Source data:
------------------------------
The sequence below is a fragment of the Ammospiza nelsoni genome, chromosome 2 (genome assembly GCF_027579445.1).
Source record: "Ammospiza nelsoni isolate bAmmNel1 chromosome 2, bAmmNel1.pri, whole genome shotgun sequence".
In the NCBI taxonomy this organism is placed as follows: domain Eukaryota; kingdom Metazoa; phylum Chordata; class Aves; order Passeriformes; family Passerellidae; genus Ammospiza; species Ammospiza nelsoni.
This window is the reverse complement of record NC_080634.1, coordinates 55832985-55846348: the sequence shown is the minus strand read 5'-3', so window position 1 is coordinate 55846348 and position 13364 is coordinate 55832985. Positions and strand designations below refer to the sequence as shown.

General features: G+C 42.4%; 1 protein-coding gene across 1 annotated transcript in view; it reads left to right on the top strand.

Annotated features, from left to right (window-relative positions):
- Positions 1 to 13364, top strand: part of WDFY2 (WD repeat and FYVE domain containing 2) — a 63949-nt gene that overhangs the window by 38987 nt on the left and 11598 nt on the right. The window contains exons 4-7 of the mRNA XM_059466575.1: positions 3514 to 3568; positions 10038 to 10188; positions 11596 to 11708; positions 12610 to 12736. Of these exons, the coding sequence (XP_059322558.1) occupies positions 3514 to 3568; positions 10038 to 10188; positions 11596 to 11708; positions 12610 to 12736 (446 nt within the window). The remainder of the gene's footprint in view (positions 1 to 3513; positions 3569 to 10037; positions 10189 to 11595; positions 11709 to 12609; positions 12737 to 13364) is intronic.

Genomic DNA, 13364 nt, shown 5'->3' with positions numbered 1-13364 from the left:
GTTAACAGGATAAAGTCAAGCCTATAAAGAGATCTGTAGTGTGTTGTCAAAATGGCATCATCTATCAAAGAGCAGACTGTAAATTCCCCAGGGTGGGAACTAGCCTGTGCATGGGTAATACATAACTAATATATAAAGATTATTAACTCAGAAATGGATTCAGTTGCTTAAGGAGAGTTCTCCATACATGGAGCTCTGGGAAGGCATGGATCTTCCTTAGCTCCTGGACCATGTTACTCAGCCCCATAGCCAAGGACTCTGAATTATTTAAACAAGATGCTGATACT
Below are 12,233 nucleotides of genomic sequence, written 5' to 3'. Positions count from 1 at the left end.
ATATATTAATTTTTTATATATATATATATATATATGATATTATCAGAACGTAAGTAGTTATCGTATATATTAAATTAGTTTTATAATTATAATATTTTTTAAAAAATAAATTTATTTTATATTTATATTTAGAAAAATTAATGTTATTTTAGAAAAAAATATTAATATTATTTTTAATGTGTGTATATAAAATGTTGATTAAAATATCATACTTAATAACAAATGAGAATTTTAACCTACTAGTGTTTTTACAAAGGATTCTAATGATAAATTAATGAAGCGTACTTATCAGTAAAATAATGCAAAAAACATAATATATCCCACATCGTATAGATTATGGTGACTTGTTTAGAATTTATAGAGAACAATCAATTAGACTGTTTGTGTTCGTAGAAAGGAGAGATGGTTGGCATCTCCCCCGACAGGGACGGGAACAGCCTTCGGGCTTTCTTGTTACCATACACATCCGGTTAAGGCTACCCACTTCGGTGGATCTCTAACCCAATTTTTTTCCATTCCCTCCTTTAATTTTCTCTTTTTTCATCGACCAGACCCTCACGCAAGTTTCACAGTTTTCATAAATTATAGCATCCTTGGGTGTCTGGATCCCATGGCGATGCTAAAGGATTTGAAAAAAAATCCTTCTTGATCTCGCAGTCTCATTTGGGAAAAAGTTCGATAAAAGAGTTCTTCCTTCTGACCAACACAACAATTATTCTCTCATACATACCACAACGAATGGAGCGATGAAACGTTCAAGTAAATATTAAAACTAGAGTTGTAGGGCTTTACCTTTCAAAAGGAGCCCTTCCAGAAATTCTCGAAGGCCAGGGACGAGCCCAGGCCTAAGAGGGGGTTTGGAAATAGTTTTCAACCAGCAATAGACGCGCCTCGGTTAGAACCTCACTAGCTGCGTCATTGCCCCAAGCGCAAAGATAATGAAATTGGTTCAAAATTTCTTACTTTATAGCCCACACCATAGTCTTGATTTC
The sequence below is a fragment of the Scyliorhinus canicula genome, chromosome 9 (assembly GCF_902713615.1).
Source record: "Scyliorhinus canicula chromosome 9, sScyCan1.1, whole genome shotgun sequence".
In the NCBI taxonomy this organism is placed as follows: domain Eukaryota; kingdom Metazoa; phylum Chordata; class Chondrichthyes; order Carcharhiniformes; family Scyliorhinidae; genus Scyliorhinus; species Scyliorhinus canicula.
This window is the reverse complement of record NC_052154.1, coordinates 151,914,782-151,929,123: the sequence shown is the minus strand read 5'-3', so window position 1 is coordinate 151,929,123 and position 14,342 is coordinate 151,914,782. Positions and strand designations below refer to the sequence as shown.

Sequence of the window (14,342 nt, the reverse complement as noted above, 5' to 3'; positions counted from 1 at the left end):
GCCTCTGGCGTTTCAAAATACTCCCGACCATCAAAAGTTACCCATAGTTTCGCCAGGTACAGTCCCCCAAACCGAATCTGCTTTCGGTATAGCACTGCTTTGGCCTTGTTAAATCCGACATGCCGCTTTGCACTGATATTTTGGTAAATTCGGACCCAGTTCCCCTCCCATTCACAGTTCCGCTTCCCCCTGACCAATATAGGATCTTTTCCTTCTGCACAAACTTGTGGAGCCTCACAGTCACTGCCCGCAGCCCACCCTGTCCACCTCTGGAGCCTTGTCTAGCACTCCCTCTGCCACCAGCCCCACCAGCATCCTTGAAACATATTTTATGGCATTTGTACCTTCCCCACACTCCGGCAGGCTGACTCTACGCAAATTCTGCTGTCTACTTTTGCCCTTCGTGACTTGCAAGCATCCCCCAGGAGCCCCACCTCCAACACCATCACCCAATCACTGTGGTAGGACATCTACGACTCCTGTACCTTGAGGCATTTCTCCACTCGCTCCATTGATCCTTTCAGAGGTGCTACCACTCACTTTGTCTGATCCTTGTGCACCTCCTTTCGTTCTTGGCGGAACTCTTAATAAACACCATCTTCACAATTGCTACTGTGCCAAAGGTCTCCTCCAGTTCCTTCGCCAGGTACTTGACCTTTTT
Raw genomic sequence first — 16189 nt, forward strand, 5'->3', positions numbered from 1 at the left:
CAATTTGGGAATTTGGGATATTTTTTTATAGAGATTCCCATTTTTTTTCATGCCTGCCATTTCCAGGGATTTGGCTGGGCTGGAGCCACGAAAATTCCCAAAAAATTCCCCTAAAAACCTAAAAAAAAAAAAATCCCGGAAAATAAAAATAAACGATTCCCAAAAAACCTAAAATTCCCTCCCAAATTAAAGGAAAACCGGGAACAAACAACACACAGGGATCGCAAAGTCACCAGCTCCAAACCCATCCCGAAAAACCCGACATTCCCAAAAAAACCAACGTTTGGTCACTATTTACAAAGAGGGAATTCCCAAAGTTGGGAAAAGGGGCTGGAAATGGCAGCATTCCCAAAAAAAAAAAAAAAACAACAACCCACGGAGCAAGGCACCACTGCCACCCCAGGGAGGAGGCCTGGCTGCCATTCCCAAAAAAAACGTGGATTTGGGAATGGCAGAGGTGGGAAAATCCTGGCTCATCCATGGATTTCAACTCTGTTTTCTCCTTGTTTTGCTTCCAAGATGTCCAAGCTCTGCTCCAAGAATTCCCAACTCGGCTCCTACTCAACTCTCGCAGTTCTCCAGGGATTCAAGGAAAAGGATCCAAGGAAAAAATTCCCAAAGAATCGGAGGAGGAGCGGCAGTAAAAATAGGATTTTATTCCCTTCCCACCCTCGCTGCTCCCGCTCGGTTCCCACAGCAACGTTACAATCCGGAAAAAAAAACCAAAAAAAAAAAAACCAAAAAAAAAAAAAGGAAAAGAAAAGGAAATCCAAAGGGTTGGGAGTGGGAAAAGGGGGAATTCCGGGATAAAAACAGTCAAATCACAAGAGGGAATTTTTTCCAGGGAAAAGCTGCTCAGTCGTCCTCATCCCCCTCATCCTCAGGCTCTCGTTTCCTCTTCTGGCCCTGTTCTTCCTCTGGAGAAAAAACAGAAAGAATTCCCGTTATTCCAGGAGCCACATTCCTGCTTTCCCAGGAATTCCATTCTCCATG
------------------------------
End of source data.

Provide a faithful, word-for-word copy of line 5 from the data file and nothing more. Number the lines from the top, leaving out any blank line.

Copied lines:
General features: G+C 42.4%; 1 protein-coding gene across 1 annotated transcript in view; it reads left to right on the top strand.